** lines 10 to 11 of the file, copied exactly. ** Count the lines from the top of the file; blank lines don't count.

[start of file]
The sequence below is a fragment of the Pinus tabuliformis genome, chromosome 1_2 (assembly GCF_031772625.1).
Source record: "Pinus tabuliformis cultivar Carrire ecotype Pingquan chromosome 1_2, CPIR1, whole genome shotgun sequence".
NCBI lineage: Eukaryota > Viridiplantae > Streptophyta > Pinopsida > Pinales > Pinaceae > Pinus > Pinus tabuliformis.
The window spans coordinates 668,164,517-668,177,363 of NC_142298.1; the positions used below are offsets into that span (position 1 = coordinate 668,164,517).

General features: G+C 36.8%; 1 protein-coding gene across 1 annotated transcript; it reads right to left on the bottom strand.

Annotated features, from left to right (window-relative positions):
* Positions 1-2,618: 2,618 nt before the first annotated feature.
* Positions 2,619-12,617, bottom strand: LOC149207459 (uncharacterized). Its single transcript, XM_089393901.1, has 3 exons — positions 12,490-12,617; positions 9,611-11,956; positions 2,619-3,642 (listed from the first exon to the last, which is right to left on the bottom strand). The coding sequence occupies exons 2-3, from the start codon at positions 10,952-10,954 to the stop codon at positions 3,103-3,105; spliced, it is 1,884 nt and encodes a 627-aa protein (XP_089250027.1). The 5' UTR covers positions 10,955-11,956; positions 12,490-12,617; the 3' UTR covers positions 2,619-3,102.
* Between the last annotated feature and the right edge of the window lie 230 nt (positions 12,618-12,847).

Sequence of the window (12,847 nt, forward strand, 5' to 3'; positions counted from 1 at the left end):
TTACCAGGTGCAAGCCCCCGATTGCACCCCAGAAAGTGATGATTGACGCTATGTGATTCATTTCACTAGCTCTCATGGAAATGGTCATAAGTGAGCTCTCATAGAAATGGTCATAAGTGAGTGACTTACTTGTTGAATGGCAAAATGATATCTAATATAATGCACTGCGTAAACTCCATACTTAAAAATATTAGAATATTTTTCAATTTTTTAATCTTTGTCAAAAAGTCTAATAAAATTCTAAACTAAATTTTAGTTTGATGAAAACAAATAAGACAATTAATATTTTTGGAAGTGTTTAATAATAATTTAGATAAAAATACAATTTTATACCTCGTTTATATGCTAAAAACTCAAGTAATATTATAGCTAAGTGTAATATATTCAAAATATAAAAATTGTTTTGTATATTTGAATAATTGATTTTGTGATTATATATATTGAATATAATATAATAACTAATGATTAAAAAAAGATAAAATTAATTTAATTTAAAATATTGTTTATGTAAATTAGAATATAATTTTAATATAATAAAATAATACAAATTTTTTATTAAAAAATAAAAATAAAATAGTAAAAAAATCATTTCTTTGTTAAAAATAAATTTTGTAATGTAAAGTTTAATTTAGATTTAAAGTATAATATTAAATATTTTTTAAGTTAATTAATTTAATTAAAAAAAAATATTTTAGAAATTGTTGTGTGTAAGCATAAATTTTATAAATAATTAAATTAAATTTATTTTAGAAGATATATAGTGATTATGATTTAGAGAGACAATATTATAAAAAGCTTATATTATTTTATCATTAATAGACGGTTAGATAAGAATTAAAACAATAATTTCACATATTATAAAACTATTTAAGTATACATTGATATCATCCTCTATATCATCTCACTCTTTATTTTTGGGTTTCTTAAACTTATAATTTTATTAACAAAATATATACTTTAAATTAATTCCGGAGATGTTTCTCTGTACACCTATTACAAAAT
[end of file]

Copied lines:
Sequence of the window (12,847 nt, forward strand, 5' to 3'; positions counted from 1 at the left end):
TTACCAGGTGCAAGCCCCCGATTGCACCCCAGAAAGTGATGATTGACGCTATGTGATTCATTTCACTAGCTCTCATGGAAATGGTCATAAGTGAGCTCTCATAGAAATGGTCATAAGTGAGTGACTTACTTGTTGAATGGCAAAATGATATCTAATATAATGCACTGCGTAAACTCCATACTTAAAAATATTAGAATATTTTTCAATTTTTTAATCTTTGTCAAAAAGTCTAATAAAATTCTAAACTAAATTTTAGTTTGATGAAAACAAATAAGACAATTAATATTTTTGGAAGTGTTTAATAATAATTTAGATAAAAATACAATTTTATACCTCGTTTATATGCTAAAAACTCAAGTAATATTATAGCTAAGTGTAATATATTCAAAATATAAAAATTGTTTTGTATATTTGAATAATTGATTTTGTGATTATATATATTGAATATAATATAATAACTAATGATTAAAAAAAGATAAAATTAATTTAATTTAAAATATTGTTTATGTAAATTAGAATATAATTTTAATATAATAAAATAATACAAATTTTTTATTAAAAAATAAAAATAAAATAGTAAAAAAATCATTTCTTTGTTAAAAATAAATTTTGTAATGTAAAGTTTAATTTAGATTTAAAGTATAATATTAAATATTTTTTAAGTTAATTAATTTAATTAAAAAAAAATATTTTAGAAATTGTTGTGTGTAAGCATAAATTTTATAAATAATTAAATTAAATTTATTTTAGAAGATATATAGTGATTATGATTTAGAGAGACAATATTATAAAAAGCTTATATTATTTTATCATTAATAGACGGTTAGATAAGAATTAAAACAATAATTTCACATATTATAAAACTATTTAAGTATACATTGATATCATCCTCTATATCATCTCACTCTTTATTTTTGGGTTTCTTAAACTTATAATTTTATTAACAAAATATATACTTTAAATTAATTCCGGAGATGTTTCTCTGTACACCTATTACAAAAT